Congratulations to the recipients of ARC's Discovery Scheme funding

MSPS would like to congratulate Professor Nicholas Haslam and Professor Philip Smith for receiving funding as a part of the Australian Research Council’s (ARC) Discovery Projects 2021 scheme. The discovery scheme seeks to “support some of Australia’s best researchers to commence important work to expand Australia’s knowledge base and research capability, providing important outcomes for all Australians," as described by ARC Chief Executive Officer, Professor Sue Thomas.

The MSPS projects which have received funding are:

"Harm inflation: Making sense of concept creep" led by Professor Haslam, receiving $360,000 of funding

This project aims to investigate our culture’s rising preoccupation with harm and clarify its causes and consequences. It will apply innovative computational tools for understanding cultural change which will create new knowledge of how concepts of harm have broadened their meanings in recent decades. It will explore societal and cultural drivers of these changes and their effects on diverse phenomena including help-seeking, over-diagnosis and polarized moral judgment. The project will generate insight into important ongoing social changes and awareness of their positive and negative ramifications. It will provide significant benefits for our understanding of key challenges to mental health and social well-being.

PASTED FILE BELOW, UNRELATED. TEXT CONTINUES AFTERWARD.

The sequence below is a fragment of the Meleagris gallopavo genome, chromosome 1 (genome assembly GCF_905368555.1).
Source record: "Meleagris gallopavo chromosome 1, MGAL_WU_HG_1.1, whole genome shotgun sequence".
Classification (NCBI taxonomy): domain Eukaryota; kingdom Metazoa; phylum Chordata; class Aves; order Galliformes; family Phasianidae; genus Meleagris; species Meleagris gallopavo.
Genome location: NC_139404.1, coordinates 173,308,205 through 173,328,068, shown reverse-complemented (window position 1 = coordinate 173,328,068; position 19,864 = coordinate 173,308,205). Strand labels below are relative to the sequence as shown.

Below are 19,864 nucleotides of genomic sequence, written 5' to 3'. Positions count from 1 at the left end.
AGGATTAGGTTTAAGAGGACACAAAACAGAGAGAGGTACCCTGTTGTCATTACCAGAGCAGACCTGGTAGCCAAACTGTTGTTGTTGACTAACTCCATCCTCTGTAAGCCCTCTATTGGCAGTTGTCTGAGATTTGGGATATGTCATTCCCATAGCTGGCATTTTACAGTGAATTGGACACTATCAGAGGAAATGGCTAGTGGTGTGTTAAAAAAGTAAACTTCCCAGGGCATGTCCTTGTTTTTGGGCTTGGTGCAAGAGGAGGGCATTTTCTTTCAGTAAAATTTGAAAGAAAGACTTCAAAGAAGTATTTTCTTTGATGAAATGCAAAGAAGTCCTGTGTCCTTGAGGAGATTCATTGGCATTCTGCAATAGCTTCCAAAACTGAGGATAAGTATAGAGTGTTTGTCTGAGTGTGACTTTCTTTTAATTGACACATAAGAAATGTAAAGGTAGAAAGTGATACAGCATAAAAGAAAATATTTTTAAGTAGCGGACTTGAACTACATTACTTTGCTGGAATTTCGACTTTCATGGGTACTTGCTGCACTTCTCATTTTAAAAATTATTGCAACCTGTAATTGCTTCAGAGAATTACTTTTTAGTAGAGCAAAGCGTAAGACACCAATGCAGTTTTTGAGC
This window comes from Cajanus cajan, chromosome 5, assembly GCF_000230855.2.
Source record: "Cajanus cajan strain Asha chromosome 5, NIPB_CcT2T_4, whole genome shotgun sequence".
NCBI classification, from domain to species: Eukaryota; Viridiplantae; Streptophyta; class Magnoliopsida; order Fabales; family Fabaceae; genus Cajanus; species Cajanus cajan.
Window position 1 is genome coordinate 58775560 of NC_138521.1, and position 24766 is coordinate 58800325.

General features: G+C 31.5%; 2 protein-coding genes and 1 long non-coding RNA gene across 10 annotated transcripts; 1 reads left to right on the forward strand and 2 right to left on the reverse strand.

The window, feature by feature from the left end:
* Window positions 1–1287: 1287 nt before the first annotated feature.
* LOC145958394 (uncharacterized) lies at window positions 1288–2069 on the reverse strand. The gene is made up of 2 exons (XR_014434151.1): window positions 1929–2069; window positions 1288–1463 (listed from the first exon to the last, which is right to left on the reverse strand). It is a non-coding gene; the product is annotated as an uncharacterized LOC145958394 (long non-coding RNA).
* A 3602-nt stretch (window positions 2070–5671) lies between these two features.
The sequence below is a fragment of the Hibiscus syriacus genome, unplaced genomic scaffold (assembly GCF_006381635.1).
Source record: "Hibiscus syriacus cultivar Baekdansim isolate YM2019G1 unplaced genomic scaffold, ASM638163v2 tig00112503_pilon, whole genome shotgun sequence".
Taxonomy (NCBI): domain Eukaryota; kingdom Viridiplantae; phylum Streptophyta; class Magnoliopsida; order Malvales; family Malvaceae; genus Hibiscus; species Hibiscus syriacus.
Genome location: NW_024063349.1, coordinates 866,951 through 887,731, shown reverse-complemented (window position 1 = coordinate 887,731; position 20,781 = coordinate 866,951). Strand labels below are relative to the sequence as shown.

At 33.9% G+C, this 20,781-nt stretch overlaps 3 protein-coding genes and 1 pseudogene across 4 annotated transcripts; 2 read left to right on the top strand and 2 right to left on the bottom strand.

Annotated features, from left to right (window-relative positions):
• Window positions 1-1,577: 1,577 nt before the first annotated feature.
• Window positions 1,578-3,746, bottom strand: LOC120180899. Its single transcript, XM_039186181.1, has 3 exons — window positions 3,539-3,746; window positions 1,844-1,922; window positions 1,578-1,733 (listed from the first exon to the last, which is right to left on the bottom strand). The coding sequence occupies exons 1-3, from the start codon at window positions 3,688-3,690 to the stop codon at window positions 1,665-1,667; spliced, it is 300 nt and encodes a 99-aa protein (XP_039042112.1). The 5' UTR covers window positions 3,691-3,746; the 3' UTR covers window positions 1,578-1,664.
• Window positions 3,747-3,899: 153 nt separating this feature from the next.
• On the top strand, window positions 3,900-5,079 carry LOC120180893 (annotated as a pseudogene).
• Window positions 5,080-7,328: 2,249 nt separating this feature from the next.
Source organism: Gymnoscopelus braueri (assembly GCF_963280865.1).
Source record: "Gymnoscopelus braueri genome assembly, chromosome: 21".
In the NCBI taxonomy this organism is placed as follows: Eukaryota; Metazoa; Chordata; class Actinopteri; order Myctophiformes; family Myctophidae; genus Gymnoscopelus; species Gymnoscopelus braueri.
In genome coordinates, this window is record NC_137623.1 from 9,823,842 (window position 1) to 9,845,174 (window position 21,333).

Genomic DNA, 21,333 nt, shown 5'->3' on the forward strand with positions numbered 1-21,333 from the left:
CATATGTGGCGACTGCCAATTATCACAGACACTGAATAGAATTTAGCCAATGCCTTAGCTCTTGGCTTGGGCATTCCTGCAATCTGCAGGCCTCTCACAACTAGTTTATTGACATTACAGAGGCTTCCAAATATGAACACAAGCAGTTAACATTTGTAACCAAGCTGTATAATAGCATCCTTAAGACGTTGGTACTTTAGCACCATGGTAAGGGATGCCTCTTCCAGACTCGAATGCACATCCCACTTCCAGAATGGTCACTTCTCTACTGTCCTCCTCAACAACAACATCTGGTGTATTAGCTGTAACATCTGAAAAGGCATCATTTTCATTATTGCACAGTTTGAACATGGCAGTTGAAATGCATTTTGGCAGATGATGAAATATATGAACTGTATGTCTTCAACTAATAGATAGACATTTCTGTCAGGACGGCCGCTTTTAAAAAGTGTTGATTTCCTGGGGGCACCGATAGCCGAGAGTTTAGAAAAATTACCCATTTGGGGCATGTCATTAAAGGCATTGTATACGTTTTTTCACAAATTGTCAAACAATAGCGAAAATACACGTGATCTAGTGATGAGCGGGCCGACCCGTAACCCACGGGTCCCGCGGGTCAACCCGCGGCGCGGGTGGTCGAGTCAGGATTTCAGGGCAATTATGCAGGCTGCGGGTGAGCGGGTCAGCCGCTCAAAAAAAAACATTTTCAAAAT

"Cognitive Foundations of Fast Decision Making" led by Professor Smith, receiving $313,000 

This project aims to develop a new theory of fast decision making. In all walks of life, from the sports field to the battlefield, fast and accurate decisions are central to human performance. This project will develop and test mathematical models of the processes involved in making decisions with continuous choice sets and decisions requiring integration of multiple sources of information and decisions in which information varies over time. It is expected to contribute to our understanding of factors that characterise and limit human performance in settings in which fast and accurate decisions are required. It is expected to benefit the design of systems and environments in which safety and efficiency depend on human decision making.